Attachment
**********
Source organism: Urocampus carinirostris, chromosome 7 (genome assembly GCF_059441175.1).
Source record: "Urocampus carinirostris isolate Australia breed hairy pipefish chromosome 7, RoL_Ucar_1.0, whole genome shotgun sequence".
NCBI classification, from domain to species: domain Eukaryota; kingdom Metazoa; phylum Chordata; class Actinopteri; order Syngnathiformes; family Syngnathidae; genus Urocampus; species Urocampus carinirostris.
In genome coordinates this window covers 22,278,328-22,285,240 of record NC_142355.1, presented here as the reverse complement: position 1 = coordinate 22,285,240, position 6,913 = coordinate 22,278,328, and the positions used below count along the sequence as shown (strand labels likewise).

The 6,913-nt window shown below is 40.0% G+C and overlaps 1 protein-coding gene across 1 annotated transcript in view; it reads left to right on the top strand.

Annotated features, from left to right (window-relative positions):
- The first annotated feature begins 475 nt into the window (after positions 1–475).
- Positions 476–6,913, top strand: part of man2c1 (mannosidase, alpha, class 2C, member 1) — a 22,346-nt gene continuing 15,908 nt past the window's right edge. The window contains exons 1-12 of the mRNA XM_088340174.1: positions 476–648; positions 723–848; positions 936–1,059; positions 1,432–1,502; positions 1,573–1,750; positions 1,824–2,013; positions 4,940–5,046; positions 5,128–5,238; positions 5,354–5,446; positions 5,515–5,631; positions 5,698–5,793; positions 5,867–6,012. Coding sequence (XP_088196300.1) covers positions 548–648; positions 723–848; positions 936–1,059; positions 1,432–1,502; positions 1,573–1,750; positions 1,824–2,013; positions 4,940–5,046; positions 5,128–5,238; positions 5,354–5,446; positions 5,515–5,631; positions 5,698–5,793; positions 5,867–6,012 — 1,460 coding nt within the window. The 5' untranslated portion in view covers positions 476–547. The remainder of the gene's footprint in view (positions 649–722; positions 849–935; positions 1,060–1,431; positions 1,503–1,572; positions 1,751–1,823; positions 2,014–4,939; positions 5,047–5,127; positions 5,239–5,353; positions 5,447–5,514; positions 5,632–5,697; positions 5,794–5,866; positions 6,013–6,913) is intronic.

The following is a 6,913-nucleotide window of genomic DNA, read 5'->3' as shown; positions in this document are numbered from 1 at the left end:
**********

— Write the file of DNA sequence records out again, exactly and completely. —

Source organism: Urocampus carinirostris, chromosome 7 (genome assembly GCF_059441175.1).
Source record: "Urocampus carinirostris isolate Australia breed hairy pipefish chromosome 7, RoL_Ucar_1.0, whole genome shotgun sequence".
NCBI classification, from domain to species: domain Eukaryota; kingdom Metazoa; phylum Chordata; class Actinopteri; order Syngnathiformes; family Syngnathidae; genus Urocampus; species Urocampus carinirostris.
In genome coordinates this window covers 22,278,328-22,285,240 of record NC_142355.1, presented here as the reverse complement: position 1 = coordinate 22,285,240, position 6,913 = coordinate 22,278,328, and the positions used below count along the sequence as shown (strand labels likewise).

The 6,913-nt window shown below is 40.0% G+C and overlaps 1 protein-coding gene across 1 annotated transcript in view; it reads left to right on the top strand.

Annotated features, from left to right (window-relative positions):
- The first annotated feature begins 475 nt into the window (after positions 1–475).
- Positions 476–6,913, top strand: part of man2c1 (mannosidase, alpha, class 2C, member 1) — a 22,346-nt gene continuing 15,908 nt past the window's right edge. The window contains exons 1-12 of the mRNA XM_088340174.1: positions 476–648; positions 723–848; positions 936–1,059; positions 1,432–1,502; positions 1,573–1,750; positions 1,824–2,013; positions 4,940–5,046; positions 5,128–5,238; positions 5,354–5,446; positions 5,515–5,631; positions 5,698–5,793; positions 5,867–6,012. Coding sequence (XP_088196300.1) covers positions 548–648; positions 723–848; positions 936–1,059; positions 1,432–1,502; positions 1,573–1,750; positions 1,824–2,013; positions 4,940–5,046; positions 5,128–5,238; positions 5,354–5,446; positions 5,515–5,631; positions 5,698–5,793; positions 5,867–6,012 — 1,460 coding nt within the window. The 5' untranslated portion in view covers positions 476–547. The remainder of the gene's footprint in view (positions 649–722; positions 849–935; positions 1,060–1,431; positions 1,503–1,572; positions 1,751–1,823; positions 2,014–4,939; positions 5,047–5,127; positions 5,239–5,353; positions 5,447–5,514; positions 5,632–5,697; positions 5,794–5,866; positions 6,013–6,913) is intronic.

The following is a 6,913-nucleotide window of genomic DNA, read 5'->3' as shown; positions in this document are numbered from 1 at the left end: